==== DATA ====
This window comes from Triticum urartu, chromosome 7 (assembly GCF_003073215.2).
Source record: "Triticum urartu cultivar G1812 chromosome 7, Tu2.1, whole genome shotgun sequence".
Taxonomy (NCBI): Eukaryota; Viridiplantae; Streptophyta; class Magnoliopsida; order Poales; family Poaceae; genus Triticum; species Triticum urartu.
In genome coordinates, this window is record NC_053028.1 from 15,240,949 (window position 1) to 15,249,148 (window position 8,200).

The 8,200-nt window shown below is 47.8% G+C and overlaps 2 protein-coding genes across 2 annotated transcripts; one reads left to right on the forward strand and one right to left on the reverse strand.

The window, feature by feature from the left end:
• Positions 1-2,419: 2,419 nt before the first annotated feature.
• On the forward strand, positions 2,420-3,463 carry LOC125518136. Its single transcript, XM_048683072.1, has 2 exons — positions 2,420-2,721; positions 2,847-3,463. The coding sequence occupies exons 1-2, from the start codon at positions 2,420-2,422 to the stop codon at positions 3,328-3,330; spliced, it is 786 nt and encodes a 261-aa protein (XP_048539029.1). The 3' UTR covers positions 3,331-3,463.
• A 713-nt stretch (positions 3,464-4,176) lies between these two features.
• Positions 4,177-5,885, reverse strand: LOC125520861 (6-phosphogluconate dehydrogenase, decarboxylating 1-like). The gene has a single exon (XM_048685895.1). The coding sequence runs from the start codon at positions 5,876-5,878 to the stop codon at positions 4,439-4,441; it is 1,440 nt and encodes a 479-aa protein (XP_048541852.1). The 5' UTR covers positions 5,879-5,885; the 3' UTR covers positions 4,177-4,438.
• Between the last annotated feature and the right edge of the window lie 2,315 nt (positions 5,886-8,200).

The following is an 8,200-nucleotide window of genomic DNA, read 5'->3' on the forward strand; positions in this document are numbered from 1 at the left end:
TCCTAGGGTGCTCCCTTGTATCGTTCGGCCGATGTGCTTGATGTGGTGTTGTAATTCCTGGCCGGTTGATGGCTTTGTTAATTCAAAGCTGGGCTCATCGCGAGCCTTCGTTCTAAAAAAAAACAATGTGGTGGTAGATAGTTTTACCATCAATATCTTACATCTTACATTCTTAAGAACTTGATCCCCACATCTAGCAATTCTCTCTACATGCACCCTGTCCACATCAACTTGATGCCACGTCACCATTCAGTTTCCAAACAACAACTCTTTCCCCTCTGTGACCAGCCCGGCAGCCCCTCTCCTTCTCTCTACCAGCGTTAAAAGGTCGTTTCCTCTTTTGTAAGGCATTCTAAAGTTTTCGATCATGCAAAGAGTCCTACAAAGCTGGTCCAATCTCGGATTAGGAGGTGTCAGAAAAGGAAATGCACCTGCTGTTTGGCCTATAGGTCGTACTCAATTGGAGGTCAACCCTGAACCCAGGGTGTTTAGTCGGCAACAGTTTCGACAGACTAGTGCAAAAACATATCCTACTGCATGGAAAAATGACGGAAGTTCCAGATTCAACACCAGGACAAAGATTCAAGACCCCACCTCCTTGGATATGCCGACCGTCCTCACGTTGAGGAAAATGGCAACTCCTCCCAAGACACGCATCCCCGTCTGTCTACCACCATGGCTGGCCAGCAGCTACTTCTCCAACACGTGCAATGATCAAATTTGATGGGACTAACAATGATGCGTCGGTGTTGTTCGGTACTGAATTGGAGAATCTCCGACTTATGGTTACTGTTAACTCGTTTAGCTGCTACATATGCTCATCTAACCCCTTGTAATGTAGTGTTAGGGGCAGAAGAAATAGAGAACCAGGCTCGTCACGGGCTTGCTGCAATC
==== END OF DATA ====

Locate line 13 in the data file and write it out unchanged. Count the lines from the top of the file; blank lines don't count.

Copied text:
TCCTAGGGTGCTCCCTTGTATCGTTCGGCCGATGTGCTTGATGTGGTGTTGTAATTCCTGGCCGGTTGATGGCTTTGTTAATTCAAAGCTGGGCTCATCGCGAGCCTTCGTTCTAAAAAAAAACAATGTGGTGGTAGATAGTTTTACCATCAATATCTTACATCTTACATTCTTAAGAACTTGATCCCCACATCTAGCAATTCTCTCTACATGCACCCTGTCCACATCAACTTGATGCCACGTCACCATTCAGTTTCCAAACAACAACTCTTTCCCCTCTGTGACCAGCCCGGCAGCCCCTCTCCTTCTCTCTACCAGCGTTAAAAGGTCGTTTCCTCTTTTGTAAGGCATTCTAAAGTTTTCGATCATGCAAAGAGTCCTACAAAGCTGGTCCAATCTCGGATTAGGAGGTGTCAGAAAAGGAAATGCACCTGCTGTTTGGCCTATAGGTCGTACTCAATTGGAGGTCAACCCTGAACCCAGGGTGTTTAGTCGGCAACAGTTTCGACAGACTAGTGCAAAAACATATCCTACTGCATGGAAAAATGACGGAAGTTCCAGATTCAACACCAGGACAAAGATTCAAGACCCCACCTCCTTGGATATGCCGACCGTCCTCACGTTGAGGAAAATGGCAACTCCTCCCAAGACACGCATCCCCGTCTGTCTACCACCATGGCTGGCCAGCAGCTACTTCTCCAACACGTGCAATGATCAAATTTGATGGGACTAACAATGATGCGTCGGTGTTGTTCGGTACTGAATTGGAGAATCTCCGACTTATGGTTACTGTTAACTCGTTTAGCTGCTACATATGCTCATCTAACCCCTTGTAATGTAGTGTTAGGGGCAGAAGAAATAGAGAACCAGGCTCGTCACGGGCTTGCTGCAATC